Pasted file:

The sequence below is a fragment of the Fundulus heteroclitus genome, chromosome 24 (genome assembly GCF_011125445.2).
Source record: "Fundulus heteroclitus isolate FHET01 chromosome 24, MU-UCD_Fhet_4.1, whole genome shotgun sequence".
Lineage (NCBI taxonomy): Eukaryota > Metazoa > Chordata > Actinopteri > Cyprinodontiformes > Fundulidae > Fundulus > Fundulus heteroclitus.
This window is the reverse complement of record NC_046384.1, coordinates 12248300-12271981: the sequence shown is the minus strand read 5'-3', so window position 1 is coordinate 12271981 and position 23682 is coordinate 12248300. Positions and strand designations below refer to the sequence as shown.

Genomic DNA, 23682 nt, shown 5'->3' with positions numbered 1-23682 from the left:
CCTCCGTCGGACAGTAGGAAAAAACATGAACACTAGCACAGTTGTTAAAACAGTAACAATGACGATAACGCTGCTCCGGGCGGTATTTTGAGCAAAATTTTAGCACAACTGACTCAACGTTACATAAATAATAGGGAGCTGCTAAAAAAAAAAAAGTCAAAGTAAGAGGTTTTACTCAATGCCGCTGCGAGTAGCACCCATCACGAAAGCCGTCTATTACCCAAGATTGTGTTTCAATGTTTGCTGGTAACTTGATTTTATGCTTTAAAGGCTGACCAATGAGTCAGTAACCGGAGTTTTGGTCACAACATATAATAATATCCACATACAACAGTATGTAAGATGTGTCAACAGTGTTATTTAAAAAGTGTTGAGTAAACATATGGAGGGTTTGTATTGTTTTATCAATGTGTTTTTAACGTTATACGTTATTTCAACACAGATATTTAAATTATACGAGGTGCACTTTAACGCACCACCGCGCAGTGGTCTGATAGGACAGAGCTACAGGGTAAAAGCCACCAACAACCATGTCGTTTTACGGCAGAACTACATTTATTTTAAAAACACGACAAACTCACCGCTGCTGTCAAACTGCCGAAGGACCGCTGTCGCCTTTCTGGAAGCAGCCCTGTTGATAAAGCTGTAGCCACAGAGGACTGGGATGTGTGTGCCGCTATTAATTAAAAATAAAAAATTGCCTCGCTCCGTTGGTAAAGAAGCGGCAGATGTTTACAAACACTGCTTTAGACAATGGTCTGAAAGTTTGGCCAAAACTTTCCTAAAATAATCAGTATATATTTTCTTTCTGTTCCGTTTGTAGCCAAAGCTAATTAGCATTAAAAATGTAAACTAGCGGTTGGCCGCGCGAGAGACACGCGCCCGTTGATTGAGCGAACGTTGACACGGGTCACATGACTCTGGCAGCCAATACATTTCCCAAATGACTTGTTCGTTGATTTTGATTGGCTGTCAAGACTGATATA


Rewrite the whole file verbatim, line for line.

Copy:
The sequence below is a fragment of the Fundulus heteroclitus genome, chromosome 24 (genome assembly GCF_011125445.2).
Source record: "Fundulus heteroclitus isolate FHET01 chromosome 24, MU-UCD_Fhet_4.1, whole genome shotgun sequence".
Lineage (NCBI taxonomy): Eukaryota > Metazoa > Chordata > Actinopteri > Cyprinodontiformes > Fundulidae > Fundulus > Fundulus heteroclitus.
This window is the reverse complement of record NC_046384.1, coordinates 12248300-12271981: the sequence shown is the minus strand read 5'-3', so window position 1 is coordinate 12271981 and position 23682 is coordinate 12248300. Positions and strand designations below refer to the sequence as shown.

Genomic DNA, 23682 nt, shown 5'->3' with positions numbered 1-23682 from the left:
CCTCCGTCGGACAGTAGGAAAAAACATGAACACTAGCACAGTTGTTAAAACAGTAACAATGACGATAACGCTGCTCCGGGCGGTATTTTGAGCAAAATTTTAGCACAACTGACTCAACGTTACATAAATAATAGGGAGCTGCTAAAAAAAAAAAAGTCAAAGTAAGAGGTTTTACTCAATGCCGCTGCGAGTAGCACCCATCACGAAAGCCGTCTATTACCCAAGATTGTGTTTCAATGTTTGCTGGTAACTTGATTTTATGCTTTAAAGGCTGACCAATGAGTCAGTAACCGGAGTTTTGGTCACAACATATAATAATATCCACATACAACAGTATGTAAGATGTGTCAACAGTGTTATTTAAAAAGTGTTGAGTAAACATATGGAGGGTTTGTATTGTTTTATCAATGTGTTTTTAACGTTATACGTTATTTCAACACAGATATTTAAATTATACGAGGTGCACTTTAACGCACCACCGCGCAGTGGTCTGATAGGACAGAGCTACAGGGTAAAAGCCACCAACAACCATGTCGTTTTACGGCAGAACTACATTTATTTTAAAAACACGACAAACTCACCGCTGCTGTCAAACTGCCGAAGGACCGCTGTCGCCTTTCTGGAAGCAGCCCTGTTGATAAAGCTGTAGCCACAGAGGACTGGGATGTGTGTGCCGCTATTAATTAAAAATAAAAAATTGCCTCGCTCCGTTGGTAAAGAAGCGGCAGATGTTTACAAACACTGCTTTAGACAATGGTCTGAAAGTTTGGCCAAAACTTTCCTAAAATAATCAGTATATATTTTCTTTCTGTTCCGTTTGTAGCCAAAGCTAATTAGCATTAAAAATGTAAACTAGCGGTTGGCCGCGCGAGAGACACGCGCCCGTTGATTGAGCGAACGTTGACACGGGTCACATGACTCTGGCAGCCAATACATTTCCCAAATGACTTGTTCGTTGATTTTGATTGGCTGTCAAGACTGATATA